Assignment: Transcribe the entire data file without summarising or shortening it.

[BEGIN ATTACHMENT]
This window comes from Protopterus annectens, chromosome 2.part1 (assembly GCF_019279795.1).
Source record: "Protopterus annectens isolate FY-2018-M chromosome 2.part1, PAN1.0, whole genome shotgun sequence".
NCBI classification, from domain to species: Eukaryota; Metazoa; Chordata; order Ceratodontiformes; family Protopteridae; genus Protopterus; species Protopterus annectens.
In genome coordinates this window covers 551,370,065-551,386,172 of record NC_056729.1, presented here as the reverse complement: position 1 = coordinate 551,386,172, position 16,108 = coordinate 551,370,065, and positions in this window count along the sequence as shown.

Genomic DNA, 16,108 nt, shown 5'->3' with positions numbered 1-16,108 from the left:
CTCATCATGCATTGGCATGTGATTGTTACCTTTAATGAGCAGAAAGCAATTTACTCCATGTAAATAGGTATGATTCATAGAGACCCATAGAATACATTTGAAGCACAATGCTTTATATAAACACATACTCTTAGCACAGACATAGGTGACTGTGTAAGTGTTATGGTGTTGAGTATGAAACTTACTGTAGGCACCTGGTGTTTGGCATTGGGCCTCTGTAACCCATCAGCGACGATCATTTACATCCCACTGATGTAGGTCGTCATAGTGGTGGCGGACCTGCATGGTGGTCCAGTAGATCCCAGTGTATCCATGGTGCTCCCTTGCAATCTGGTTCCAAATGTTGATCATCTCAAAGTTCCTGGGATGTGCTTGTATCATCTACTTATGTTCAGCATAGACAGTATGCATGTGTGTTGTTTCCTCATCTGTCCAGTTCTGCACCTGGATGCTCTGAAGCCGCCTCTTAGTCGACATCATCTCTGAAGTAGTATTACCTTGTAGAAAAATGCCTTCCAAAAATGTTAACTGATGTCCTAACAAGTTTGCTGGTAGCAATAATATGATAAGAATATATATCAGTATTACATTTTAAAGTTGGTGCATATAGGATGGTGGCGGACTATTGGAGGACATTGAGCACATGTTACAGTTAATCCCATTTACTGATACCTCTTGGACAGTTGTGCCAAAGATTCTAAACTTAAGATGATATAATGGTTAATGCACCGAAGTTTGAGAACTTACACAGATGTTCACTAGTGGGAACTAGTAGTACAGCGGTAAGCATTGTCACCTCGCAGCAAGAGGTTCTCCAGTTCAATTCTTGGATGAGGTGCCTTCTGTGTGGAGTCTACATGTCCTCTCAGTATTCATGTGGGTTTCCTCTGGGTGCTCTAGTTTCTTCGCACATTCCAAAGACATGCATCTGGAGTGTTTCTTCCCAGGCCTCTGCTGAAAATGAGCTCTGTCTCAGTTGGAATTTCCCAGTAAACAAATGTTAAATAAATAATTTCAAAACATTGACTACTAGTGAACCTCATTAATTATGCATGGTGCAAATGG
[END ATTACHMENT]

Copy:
This window comes from Protopterus annectens, chromosome 2.part1 (assembly GCF_019279795.1).
Source record: "Protopterus annectens isolate FY-2018-M chromosome 2.part1, PAN1.0, whole genome shotgun sequence".
NCBI classification, from domain to species: Eukaryota; Metazoa; Chordata; order Ceratodontiformes; family Protopteridae; genus Protopterus; species Protopterus annectens.
In genome coordinates this window covers 551,370,065-551,386,172 of record NC_056729.1, presented here as the reverse complement: position 1 = coordinate 551,386,172, position 16,108 = coordinate 551,370,065, and positions in this window count along the sequence as shown.

Genomic DNA, 16,108 nt, shown 5'->3' with positions numbered 1-16,108 from the left:
CTCATCATGCATTGGCATGTGATTGTTACCTTTAATGAGCAGAAAGCAATTTACTCCATGTAAATAGGTATGATTCATAGAGACCCATAGAATACATTTGAAGCACAATGCTTTATATAAACACATACTCTTAGCACAGACATAGGTGACTGTGTAAGTGTTATGGTGTTGAGTATGAAACTTACTGTAGGCACCTGGTGTTTGGCATTGGGCCTCTGTAACCCATCAGCGACGATCATTTACATCCCACTGATGTAGGTCGTCATAGTGGTGGCGGACCTGCATGGTGGTCCAGTAGATCCCAGTGTATCCATGGTGCTCCCTTGCAATCTGGTTCCAAATGTTGATCATCTCAAAGTTCCTGGGATGTGCTTGTATCATCTACTTATGTTCAGCATAGACAGTATGCATGTGTGTTGTTTCCTCATCTGTCCAGTTCTGCACCTGGATGCTCTGAAGCCGCCTCTTAGTCGACATCATCTCTGAAGTAGTATTACCTTGTAGAAAAATGCCTTCCAAAAATGTTAACTGATGTCCTAACAAGTTTGCTGGTAGCAATAATATGATAAGAATATATATCAGTATTACATTTTAAAGTTGGTGCATATAGGATGGTGGCGGACTATTGGAGGACATTGAGCACATGTTACAGTTAATCCCATTTACTGATACCTCTTGGACAGTTGTGCCAAAGATTCTAAACTTAAGATGATATAATGGTTAATGCACCGAAGTTTGAGAACTTACACAGATGTTCACTAGTGGGAACTAGTAGTACAGCGGTAAGCATTGTCACCTCGCAGCAAGAGGTTCTCCAGTTCAATTCTTGGATGAGGTGCCTTCTGTGTGGAGTCTACATGTCCTCTCAGTATTCATGTGGGTTTCCTCTGGGTGCTCTAGTTTCTTCGCACATTCCAAAGACATGCATCTGGAGTGTTTCTTCCCAGGCCTCTGCTGAAAATGAGCTCTGTCTCAGTTGGAATTTCCCAGTAAACAAATGTTAAATAAATAATTTCAAAACATTGACTACTAGTGAACCTCATTAATTATGCATGGTGCAAATGG